Even folks we might be tempted to valorize can fall mightily. Right, Bill Clinton? JFK? MLK? Here’s your power and … whoops, you abused it. Whaddaya know? It takes a strong man indeed to react with restraint, remain faithful to his wife, when he has scores of young, beautiful women falling at his feet. (In Weinstein’s case–and others’ who are guilty of assholery–they weren’t “falling at his feet,” but rather they were vulnerable in the shadow of his perceived power.) The onus of responsible, moral choice remains on the man, clearly, but I don’t think it’s a great shock that the area of sex and sexual attraction is an Achilles heel for most men. Kingdoms, literally, have fallen.
Was it a mistake for us to have supposed these beloved (by many) figures were particularly good, decent, moral men? It seems pretty safe to assume that a fair amount of the art we enjoy is being made by assholes of varying degrees … but, in many cases, we just don’t know it. No doubt, there are authors of great works of literature written long ago who we will never know were abusive jackoffs.
We now live in an age where it’s getting harder and harder to have secrets. Hell, ya can’t even run a stoplight at 3 a.m. without some damn camera taking your picture. Phones with cameras are everywhere. News spreads Twitter-fast. And, while men still have way too much institutional power, the voices of women are, more and more, being heard, respected, and believed. Men can’t just dismiss women as “hysterical” and get away with a wink and a nod. These are all good things (except the red-light cameras) for most of us, but not so good for men who believe they ought to be able to behave badly and never be held to account.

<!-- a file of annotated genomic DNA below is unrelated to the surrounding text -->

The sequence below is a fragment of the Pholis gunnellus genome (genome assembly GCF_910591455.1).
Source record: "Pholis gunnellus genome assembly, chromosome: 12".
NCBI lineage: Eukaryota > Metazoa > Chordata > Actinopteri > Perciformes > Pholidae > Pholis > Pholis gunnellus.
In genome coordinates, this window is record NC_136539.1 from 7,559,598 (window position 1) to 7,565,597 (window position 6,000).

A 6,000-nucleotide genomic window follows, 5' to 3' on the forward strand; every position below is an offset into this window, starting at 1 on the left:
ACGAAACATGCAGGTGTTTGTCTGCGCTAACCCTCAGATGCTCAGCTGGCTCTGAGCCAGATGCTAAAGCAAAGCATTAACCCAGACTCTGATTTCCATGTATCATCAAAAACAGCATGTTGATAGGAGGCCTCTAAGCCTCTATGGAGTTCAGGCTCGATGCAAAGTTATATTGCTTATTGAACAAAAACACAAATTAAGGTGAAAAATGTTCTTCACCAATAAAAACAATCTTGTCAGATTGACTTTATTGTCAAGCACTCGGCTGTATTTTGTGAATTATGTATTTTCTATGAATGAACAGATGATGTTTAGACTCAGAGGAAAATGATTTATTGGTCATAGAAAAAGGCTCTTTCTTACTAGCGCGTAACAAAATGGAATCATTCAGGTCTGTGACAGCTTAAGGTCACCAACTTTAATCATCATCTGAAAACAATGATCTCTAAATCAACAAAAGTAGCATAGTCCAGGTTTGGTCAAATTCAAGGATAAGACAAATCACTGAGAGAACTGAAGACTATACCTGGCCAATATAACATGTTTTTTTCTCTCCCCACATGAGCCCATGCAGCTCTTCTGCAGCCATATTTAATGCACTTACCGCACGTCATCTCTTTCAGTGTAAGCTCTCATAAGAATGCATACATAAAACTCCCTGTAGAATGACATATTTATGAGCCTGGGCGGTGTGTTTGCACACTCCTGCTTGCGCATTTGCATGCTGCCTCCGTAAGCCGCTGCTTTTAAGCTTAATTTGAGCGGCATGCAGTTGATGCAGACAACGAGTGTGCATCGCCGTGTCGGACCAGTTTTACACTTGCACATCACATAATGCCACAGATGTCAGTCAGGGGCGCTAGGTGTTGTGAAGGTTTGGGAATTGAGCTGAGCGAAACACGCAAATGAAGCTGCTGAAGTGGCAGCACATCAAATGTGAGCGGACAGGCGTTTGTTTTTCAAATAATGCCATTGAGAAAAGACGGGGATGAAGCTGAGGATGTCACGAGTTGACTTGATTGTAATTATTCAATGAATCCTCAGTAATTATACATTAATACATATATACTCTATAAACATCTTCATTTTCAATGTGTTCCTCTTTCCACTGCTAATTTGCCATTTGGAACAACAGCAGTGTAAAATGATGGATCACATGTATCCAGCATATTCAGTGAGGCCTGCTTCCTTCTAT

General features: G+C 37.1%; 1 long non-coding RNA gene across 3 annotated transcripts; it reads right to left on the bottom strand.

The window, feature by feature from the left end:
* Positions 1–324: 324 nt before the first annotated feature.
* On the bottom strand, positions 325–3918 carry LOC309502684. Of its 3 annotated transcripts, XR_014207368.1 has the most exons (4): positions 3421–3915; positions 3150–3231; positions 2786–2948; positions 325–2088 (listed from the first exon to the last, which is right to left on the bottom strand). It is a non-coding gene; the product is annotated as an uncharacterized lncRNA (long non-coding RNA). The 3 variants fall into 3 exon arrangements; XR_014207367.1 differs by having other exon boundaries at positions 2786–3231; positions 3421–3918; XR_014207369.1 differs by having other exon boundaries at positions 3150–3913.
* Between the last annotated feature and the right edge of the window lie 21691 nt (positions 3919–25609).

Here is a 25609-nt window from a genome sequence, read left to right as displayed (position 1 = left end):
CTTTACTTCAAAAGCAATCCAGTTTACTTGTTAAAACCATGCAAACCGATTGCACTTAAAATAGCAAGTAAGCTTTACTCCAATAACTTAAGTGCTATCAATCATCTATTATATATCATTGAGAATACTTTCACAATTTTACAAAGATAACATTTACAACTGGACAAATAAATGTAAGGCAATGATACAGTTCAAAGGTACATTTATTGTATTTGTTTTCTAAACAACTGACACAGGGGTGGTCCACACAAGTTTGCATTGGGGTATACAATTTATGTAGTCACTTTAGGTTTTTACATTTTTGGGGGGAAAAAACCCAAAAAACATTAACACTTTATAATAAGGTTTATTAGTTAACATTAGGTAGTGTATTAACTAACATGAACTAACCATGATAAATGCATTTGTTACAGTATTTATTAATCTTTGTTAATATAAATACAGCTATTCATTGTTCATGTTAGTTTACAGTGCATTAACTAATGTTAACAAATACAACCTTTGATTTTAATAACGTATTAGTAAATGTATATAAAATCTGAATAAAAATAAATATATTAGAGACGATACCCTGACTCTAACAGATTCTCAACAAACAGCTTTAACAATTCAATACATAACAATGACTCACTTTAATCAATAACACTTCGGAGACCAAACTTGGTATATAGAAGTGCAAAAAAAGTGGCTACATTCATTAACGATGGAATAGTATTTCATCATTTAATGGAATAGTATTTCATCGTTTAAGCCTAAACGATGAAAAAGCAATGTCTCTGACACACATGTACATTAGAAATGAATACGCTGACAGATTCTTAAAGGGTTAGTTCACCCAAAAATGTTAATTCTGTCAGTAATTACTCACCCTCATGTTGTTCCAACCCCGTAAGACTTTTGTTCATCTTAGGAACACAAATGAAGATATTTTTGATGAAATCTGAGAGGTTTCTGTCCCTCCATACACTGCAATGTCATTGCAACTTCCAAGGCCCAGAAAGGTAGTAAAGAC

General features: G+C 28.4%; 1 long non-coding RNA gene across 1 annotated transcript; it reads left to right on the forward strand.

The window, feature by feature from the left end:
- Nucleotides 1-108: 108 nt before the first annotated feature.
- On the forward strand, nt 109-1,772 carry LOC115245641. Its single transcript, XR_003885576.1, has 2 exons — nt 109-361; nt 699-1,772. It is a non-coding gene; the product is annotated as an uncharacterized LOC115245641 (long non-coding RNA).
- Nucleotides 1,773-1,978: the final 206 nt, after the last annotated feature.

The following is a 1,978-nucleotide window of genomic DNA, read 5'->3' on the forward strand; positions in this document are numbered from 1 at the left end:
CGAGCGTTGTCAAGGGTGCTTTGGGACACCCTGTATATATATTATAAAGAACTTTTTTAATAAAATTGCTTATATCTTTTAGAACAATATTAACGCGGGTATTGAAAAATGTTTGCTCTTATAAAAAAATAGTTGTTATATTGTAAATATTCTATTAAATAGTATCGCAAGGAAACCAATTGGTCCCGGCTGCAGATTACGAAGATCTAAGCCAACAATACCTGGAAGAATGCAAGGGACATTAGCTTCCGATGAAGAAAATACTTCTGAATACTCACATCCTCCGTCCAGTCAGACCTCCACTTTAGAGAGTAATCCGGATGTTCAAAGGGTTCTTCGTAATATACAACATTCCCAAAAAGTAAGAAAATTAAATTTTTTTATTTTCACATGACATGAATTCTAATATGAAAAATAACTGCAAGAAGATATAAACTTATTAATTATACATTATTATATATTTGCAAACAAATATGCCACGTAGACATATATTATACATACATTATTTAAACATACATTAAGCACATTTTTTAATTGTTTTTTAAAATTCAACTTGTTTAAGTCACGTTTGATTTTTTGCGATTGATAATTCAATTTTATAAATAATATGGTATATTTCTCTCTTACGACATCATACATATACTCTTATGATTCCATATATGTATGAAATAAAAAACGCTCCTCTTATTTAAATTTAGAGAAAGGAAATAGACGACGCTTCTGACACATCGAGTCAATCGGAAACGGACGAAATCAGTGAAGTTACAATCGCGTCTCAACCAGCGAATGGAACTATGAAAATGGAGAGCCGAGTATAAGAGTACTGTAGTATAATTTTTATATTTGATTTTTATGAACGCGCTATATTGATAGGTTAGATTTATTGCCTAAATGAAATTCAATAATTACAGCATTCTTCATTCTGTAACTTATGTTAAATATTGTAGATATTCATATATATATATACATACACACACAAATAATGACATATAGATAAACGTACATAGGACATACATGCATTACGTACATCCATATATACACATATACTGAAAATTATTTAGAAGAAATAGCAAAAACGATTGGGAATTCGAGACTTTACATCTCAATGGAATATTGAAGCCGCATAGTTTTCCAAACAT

The #MeToo movement is a hopeful sign of our times.
We’re likely at a cultural turning point. More and more diversity (of race, gender, and sexual orientation) in our world means ever-more diversity in our businesses, politics, and art. Sexism, racism, homophobia, ageism … these ideas have been falling out of favor in the wider world for decades and this will probably only accelerate. The kinds of values and attitudes that helped “create” men who thought they could touch any woman or girl they wanted because of their status as an actor or director or artist or politician are ever-diminishing. This, too, is all to the good. As it should be.
But we still have the creative legacies of many fucked-up men; quite an archive of art made by assholes that’s unlikely to disappear in its entirety any time soon.
Films are not singular efforts. Weinstein may be an unforgivable monster, but if writers and actors and directors have made something memorable that happens to bear his name … do we refuse to watch it? Do we never watch “Rain Man,” or “Kramer vs Kramer,” or “The Graduate” again?
Tell me, where’s the line for you? How bad can a man behave and yet you are still able to admire the body of work he leaves behind? Is there a way in which you would feel comfortable separating the jerk from his work?
This is not me trying to convince you of anything. I, of course, understand that for any point I might make supporting my view there is a counterpoint tearing it apart. I’m not really interested in debates.
This is simply me telling you what I believe and why. Nothing more.
When I watch a show about animals or space, about life’s origins or the origins of the universe, I can get downright tingly. I can’t help being moved when I see the majesty of the heavens and the astonishing variety and complexity of life on planet Earth. Nebulae, the Aurora Borealis, spiraling galaxies, transparent fish, flying lizards, bugs that walk on water … these are awe-inspiring sights to be sure.